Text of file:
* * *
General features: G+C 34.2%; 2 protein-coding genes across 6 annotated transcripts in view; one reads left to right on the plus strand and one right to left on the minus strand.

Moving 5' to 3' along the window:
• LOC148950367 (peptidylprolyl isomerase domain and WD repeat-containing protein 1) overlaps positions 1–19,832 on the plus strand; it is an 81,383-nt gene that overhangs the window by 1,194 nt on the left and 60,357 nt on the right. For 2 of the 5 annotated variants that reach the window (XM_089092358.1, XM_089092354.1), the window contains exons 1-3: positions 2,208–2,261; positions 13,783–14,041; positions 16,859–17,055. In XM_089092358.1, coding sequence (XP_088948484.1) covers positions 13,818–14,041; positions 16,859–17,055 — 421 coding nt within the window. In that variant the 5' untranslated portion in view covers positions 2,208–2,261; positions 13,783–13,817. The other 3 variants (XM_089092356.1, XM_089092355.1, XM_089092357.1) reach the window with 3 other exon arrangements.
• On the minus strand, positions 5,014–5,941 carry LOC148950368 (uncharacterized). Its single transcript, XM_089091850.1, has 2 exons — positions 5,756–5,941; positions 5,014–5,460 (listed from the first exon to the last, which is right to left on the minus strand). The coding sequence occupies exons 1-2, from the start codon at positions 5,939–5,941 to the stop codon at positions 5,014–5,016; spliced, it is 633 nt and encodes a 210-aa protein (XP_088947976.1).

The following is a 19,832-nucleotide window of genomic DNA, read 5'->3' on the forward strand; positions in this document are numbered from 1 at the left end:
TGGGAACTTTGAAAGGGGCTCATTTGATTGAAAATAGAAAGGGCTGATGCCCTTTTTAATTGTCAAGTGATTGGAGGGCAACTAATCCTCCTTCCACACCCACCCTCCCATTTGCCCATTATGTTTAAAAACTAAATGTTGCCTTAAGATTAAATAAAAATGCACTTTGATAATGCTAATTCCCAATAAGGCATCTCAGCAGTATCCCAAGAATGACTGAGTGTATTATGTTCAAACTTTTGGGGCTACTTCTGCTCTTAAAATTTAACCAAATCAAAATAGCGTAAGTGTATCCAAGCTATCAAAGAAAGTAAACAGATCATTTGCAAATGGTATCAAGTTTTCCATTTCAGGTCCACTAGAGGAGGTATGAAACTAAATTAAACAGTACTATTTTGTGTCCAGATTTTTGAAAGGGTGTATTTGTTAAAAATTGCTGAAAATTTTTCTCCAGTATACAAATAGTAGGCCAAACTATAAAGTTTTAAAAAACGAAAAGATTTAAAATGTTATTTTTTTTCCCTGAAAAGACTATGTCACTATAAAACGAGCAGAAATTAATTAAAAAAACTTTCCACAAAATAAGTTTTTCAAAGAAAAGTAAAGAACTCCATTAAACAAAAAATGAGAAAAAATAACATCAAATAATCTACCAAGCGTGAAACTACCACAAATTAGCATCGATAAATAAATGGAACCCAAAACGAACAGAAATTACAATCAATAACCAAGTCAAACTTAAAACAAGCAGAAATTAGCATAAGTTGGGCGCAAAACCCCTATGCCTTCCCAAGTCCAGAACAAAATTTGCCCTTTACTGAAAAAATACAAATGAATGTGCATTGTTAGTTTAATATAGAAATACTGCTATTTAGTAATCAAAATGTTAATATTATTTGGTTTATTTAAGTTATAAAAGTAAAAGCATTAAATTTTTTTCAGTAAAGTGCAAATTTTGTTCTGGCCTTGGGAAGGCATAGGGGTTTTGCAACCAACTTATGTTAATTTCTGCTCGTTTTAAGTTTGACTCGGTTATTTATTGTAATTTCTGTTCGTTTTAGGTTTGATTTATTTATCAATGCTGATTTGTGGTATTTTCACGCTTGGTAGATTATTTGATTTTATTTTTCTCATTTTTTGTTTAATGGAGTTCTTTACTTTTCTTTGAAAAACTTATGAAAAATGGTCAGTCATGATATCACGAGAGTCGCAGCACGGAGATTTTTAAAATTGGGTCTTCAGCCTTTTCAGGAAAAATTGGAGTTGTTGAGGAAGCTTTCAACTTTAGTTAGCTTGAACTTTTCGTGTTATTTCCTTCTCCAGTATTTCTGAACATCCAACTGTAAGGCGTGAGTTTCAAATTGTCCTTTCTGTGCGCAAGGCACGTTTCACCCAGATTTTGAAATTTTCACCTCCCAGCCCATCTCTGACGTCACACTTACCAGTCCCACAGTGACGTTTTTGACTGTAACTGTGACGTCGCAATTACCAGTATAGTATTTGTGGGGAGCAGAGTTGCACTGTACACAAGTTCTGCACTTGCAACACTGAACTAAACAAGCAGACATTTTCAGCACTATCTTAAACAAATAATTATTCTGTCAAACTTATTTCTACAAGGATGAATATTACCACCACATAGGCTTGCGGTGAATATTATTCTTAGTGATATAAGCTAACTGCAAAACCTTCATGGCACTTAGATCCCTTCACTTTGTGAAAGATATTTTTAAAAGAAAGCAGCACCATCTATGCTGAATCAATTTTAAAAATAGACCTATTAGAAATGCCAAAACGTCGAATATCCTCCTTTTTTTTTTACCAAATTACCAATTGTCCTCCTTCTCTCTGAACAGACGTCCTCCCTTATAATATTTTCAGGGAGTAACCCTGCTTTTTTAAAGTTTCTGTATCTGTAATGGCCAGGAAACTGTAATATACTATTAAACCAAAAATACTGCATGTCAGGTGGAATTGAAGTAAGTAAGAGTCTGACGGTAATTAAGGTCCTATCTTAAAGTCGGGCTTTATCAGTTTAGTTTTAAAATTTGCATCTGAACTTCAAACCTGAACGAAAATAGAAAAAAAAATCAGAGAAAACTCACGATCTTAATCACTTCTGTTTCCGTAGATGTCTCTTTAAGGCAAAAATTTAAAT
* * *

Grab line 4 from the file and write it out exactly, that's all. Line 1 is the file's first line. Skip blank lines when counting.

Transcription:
• On the minus strand, positions 5,014–5,941 carry LOC148950368 (uncharacterized). Its single transcript, XM_089091850.1, has 2 exons — positions 5,756–5,941; positions 5,014–5,460 (listed from the first exon to the last, which is right to left on the minus strand). The coding sequence occupies exons 1-2, from the start codon at positions 5,939–5,941 to the stop codon at positions 5,014–5,016; spliced, it is 633 nt and encodes a 210-aa protein (XP_088947976.1).